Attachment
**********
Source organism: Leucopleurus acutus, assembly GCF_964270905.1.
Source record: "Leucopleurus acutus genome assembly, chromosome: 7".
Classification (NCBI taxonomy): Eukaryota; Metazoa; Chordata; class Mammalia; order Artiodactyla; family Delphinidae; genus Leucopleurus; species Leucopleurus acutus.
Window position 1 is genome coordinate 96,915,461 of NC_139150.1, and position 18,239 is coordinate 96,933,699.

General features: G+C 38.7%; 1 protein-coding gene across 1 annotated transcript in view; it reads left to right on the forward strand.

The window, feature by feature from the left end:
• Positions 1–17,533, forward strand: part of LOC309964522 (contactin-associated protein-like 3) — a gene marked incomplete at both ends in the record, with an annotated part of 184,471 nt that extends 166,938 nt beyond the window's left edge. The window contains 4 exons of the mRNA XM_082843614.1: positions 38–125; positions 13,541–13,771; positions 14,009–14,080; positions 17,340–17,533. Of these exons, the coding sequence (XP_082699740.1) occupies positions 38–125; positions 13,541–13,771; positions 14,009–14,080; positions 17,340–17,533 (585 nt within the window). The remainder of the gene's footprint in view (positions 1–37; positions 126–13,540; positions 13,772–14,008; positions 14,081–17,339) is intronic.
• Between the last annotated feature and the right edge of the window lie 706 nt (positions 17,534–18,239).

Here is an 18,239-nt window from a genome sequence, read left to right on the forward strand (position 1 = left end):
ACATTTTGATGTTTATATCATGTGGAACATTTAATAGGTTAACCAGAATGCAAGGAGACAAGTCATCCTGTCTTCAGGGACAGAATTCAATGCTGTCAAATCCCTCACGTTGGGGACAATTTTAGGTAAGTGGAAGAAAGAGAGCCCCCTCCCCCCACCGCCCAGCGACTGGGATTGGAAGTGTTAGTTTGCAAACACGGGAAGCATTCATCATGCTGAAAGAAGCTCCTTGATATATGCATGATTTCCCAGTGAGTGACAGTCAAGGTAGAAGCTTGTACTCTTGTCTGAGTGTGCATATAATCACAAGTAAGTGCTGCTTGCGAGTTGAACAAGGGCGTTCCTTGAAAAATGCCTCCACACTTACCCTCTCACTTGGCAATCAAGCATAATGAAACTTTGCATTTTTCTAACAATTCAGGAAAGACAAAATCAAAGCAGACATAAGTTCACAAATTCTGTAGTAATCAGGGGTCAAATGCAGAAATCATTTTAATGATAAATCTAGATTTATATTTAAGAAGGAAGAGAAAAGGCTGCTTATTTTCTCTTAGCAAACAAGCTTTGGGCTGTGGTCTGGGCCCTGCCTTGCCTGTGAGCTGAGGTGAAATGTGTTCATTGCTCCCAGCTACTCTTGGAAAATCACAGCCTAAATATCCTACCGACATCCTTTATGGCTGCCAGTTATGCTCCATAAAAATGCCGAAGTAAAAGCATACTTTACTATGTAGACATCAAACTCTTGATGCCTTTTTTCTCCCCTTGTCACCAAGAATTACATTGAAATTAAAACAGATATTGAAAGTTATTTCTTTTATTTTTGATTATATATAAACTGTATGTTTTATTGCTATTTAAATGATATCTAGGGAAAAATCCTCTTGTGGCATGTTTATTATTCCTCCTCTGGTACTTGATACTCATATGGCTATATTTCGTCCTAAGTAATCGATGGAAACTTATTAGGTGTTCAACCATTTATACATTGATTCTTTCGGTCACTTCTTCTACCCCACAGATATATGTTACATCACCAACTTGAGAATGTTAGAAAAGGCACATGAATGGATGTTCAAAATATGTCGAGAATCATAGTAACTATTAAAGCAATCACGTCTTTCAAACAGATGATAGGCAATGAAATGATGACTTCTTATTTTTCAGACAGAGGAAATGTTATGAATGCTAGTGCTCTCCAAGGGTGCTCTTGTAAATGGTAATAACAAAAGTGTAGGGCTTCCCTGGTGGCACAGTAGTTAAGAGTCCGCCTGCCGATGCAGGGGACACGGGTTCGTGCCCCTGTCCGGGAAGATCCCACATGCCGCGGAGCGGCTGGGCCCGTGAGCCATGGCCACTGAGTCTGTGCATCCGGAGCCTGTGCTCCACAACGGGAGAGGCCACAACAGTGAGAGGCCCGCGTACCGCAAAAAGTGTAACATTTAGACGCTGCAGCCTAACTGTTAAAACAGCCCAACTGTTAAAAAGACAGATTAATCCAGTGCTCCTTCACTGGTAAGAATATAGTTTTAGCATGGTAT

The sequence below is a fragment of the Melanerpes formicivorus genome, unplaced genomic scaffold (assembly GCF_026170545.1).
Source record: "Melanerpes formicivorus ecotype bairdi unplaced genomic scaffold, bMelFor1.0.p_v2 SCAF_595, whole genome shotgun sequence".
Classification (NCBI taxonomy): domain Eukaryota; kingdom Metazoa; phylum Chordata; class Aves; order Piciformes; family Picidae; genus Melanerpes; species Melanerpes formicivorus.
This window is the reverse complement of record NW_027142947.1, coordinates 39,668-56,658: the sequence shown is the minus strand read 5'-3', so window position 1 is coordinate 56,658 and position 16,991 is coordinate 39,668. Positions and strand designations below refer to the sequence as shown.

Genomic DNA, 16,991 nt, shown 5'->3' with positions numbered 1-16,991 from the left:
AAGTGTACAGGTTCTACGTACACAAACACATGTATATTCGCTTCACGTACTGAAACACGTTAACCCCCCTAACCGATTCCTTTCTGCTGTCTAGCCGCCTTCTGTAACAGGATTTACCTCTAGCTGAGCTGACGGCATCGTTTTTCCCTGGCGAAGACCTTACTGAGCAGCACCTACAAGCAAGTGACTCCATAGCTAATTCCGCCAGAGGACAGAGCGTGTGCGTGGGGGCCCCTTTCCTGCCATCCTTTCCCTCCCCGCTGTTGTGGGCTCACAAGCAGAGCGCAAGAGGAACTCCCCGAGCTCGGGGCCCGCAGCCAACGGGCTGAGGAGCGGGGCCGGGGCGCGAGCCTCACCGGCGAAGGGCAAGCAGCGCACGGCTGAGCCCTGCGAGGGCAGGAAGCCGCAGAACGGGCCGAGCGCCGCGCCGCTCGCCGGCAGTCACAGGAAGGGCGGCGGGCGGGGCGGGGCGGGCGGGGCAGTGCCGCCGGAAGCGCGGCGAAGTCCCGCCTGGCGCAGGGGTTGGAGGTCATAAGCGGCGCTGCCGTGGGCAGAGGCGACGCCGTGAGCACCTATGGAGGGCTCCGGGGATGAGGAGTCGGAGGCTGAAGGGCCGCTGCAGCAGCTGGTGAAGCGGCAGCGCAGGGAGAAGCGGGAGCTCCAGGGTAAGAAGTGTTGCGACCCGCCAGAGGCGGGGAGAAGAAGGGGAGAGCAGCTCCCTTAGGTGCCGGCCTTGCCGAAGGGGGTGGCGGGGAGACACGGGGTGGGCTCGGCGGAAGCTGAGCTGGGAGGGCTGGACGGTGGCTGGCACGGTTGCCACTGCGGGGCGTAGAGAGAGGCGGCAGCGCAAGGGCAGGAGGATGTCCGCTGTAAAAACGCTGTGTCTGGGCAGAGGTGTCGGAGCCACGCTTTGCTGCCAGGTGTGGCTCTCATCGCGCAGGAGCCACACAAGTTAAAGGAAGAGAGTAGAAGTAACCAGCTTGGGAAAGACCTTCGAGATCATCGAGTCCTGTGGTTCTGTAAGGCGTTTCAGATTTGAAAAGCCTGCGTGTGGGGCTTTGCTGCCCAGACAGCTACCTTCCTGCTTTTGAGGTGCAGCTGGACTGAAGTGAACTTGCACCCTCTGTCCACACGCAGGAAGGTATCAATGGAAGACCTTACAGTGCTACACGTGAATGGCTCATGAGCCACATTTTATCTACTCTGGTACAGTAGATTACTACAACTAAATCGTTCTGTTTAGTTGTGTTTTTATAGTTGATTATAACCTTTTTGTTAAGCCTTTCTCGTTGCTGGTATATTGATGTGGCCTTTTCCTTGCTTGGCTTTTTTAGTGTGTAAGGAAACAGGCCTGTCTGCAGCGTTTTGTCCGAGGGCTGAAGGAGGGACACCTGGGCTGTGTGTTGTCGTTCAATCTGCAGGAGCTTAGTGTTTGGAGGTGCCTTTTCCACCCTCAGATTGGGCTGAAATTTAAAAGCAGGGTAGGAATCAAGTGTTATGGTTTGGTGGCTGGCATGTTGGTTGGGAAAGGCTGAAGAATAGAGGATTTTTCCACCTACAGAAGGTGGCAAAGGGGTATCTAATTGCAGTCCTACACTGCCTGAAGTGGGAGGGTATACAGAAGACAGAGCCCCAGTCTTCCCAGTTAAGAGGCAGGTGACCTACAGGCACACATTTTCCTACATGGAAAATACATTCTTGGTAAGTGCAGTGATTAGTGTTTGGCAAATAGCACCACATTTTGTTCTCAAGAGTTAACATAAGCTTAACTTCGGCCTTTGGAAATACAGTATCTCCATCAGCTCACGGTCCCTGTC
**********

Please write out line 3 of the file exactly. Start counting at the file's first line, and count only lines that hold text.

Classification (NCBI taxonomy): Eukaryota; Metazoa; Chordata; class Mammalia; order Artiodactyla; family Delphinidae; genus Leucopleurus; species Leucopleurus acutus.